<>COVID19 information:The module PHYS3601 Advanced Laboratory will take place entirely onsite (subject to government rules), with students working individually on experiments, and having greater flexibility over their hours to mitigate against further lockdowns. It will be necessary to place a cap on student numbers taking this module. Even after expansion into all the available rooms (including Level 2 laboratories), the lab leaders have calculated that the maximum number of students that can be accommodated whilst meeting social distancing requirements is 58. If more than 58 students choose this module then the selection of students will occur on the same basis as the longstanding cap for PHYS3581 Team Project, i.e., based on marks in the Level 2 lab module, PHYS2641.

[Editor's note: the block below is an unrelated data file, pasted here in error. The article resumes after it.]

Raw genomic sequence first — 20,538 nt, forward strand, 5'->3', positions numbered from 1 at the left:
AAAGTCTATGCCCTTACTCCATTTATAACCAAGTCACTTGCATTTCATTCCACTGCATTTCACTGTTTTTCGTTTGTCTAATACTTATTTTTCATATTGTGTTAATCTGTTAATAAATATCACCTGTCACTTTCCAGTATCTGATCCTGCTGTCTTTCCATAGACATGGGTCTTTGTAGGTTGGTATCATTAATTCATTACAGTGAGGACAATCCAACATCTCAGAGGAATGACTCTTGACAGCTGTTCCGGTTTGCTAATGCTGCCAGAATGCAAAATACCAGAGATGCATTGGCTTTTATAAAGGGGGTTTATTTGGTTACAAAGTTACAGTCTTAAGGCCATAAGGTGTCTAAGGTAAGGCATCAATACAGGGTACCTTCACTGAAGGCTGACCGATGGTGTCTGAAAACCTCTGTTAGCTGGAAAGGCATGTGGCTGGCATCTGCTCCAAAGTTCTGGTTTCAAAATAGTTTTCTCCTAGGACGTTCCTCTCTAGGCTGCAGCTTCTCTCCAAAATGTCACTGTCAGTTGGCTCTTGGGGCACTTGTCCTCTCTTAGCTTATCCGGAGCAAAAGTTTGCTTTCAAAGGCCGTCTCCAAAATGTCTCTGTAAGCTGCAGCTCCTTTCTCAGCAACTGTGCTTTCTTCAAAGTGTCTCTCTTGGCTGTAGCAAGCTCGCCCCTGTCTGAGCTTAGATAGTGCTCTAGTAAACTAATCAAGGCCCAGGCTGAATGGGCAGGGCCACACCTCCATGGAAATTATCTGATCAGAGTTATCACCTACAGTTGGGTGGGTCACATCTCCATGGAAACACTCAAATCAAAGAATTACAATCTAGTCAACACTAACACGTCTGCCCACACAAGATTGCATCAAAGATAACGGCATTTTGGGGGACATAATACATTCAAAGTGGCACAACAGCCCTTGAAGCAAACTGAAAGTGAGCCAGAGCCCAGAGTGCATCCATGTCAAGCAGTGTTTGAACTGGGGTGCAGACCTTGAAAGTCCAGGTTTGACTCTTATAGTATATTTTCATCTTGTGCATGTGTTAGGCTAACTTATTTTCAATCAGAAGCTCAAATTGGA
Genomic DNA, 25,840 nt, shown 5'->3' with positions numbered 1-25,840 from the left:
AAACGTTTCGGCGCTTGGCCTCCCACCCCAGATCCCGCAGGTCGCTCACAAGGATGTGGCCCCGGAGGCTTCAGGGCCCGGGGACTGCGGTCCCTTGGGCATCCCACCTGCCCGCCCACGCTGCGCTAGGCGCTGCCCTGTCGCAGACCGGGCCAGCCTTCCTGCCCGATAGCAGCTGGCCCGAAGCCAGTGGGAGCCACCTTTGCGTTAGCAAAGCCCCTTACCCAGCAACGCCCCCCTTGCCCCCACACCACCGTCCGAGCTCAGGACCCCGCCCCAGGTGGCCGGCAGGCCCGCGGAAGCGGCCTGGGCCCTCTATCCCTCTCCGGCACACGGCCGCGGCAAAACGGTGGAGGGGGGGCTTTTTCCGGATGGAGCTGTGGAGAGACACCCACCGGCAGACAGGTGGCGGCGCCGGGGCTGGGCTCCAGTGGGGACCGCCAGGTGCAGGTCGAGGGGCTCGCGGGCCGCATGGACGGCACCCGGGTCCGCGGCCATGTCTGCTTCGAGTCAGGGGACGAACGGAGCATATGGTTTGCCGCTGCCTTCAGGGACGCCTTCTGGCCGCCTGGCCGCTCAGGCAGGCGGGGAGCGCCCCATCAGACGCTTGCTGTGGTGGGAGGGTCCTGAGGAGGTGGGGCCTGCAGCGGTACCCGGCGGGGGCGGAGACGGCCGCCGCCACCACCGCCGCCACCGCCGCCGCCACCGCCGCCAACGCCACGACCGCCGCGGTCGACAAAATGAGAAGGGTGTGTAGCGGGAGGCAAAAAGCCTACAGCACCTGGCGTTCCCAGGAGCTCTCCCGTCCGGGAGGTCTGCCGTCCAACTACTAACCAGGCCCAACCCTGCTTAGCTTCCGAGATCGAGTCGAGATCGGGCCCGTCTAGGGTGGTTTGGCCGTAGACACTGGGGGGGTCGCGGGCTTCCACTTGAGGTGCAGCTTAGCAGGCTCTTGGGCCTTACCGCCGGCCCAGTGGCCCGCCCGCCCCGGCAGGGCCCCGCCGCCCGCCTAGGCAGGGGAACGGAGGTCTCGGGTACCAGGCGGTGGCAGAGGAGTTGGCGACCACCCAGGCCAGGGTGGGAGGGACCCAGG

We have had a lot of discussion about this and have had to make some difficult decisions in order to reduce the likelihood that the cap is exceeded, without being unfair on students. In 2020/21:
 The Advanced Lab module will be unavailable to visiting exchange students.
 MPhys students will not be able to take both Advanced Lab and Team Project. This is a change to the information previously published. After much discussion it was decided not to apply this change to BSc students, who will of course be in their final year; MPhys students have the Level 4 project to look forward to.
 For MPhys Physics and MPhys Physics & Astronomy students, we have removed the requirement to take either PHYS3601 Advanced Laboratory or PHYS3591 Maths Workshop. These modules have been added to the list of optional modules. This is a change to the information previously published.
During the module, students will plan and execute an extended laboratory project at an advanced level in either astrophysics, modern optics, high energy physics or condensed matter physics.